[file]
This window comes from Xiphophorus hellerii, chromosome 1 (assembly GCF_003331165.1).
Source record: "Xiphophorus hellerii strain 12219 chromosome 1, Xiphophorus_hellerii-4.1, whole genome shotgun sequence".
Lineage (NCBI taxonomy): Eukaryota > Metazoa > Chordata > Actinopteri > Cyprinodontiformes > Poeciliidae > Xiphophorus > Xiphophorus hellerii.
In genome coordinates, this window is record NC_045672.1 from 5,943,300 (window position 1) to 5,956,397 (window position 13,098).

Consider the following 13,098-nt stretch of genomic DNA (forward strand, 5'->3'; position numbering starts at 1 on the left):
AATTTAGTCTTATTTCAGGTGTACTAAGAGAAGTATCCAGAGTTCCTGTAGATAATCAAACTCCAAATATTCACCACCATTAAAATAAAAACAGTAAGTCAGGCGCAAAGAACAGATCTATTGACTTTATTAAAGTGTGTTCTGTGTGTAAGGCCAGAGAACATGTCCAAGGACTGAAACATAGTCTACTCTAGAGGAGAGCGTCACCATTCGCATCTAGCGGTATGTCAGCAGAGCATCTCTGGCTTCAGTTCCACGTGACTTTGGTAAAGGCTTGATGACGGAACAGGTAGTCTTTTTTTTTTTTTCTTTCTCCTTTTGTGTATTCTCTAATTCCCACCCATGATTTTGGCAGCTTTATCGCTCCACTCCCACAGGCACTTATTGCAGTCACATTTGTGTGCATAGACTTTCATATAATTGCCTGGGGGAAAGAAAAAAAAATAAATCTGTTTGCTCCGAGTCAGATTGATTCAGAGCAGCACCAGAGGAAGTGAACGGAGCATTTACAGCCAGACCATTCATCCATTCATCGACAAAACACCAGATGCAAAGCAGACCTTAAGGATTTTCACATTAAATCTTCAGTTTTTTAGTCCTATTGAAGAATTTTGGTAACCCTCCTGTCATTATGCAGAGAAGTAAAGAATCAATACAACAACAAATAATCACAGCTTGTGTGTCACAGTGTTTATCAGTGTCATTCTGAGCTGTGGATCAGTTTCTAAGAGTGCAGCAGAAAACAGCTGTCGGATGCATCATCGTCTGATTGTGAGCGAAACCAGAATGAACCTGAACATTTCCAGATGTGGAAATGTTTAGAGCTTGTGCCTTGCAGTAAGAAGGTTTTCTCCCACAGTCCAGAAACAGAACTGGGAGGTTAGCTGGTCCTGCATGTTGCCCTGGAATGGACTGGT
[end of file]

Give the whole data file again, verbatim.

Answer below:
This window comes from Xiphophorus hellerii, chromosome 1 (assembly GCF_003331165.1).
Source record: "Xiphophorus hellerii strain 12219 chromosome 1, Xiphophorus_hellerii-4.1, whole genome shotgun sequence".
Lineage (NCBI taxonomy): Eukaryota > Metazoa > Chordata > Actinopteri > Cyprinodontiformes > Poeciliidae > Xiphophorus > Xiphophorus hellerii.
In genome coordinates, this window is record NC_045672.1 from 5,943,300 (window position 1) to 5,956,397 (window position 13,098).

Consider the following 13,098-nt stretch of genomic DNA (forward strand, 5'->3'; position numbering starts at 1 on the left):
AATTTAGTCTTATTTCAGGTGTACTAAGAGAAGTATCCAGAGTTCCTGTAGATAATCAAACTCCAAATATTCACCACCATTAAAATAAAAACAGTAAGTCAGGCGCAAAGAACAGATCTATTGACTTTATTAAAGTGTGTTCTGTGTGTAAGGCCAGAGAACATGTCCAAGGACTGAAACATAGTCTACTCTAGAGGAGAGCGTCACCATTCGCATCTAGCGGTATGTCAGCAGAGCATCTCTGGCTTCAGTTCCACGTGACTTTGGTAAAGGCTTGATGACGGAACAGGTAGTCTTTTTTTTTTTTTCTTTCTCCTTTTGTGTATTCTCTAATTCCCACCCATGATTTTGGCAGCTTTATCGCTCCACTCCCACAGGCACTTATTGCAGTCACATTTGTGTGCATAGACTTTCATATAATTGCCTGGGGGAAAGAAAAAAAAATAAATCTGTTTGCTCCGAGTCAGATTGATTCAGAGCAGCACCAGAGGAAGTGAACGGAGCATTTACAGCCAGACCATTCATCCATTCATCGACAAAACACCAGATGCAAAGCAGACCTTAAGGATTTTCACATTAAATCTTCAGTTTTTTAGTCCTATTGAAGAATTTTGGTAACCCTCCTGTCATTATGCAGAGAAGTAAAGAATCAATACAACAACAAATAATCACAGCTTGTGTGTCACAGTGTTTATCAGTGTCATTCTGAGCTGTGGATCAGTTTCTAAGAGTGCAGCAGAAAACAGCTGTCGGATGCATCATCGTCTGATTGTGAGCGAAACCAGAATGAACCTGAACATTTCCAGATGTGGAAATGTTTAGAGCTTGTGCCTTGCAGTAAGAAGGTTTTCTCCCACAGTCCAGAAACAGAACTGGGAGGTTAGCTGGTCCTGCATGTTGCCCTGGAATGGACTGGT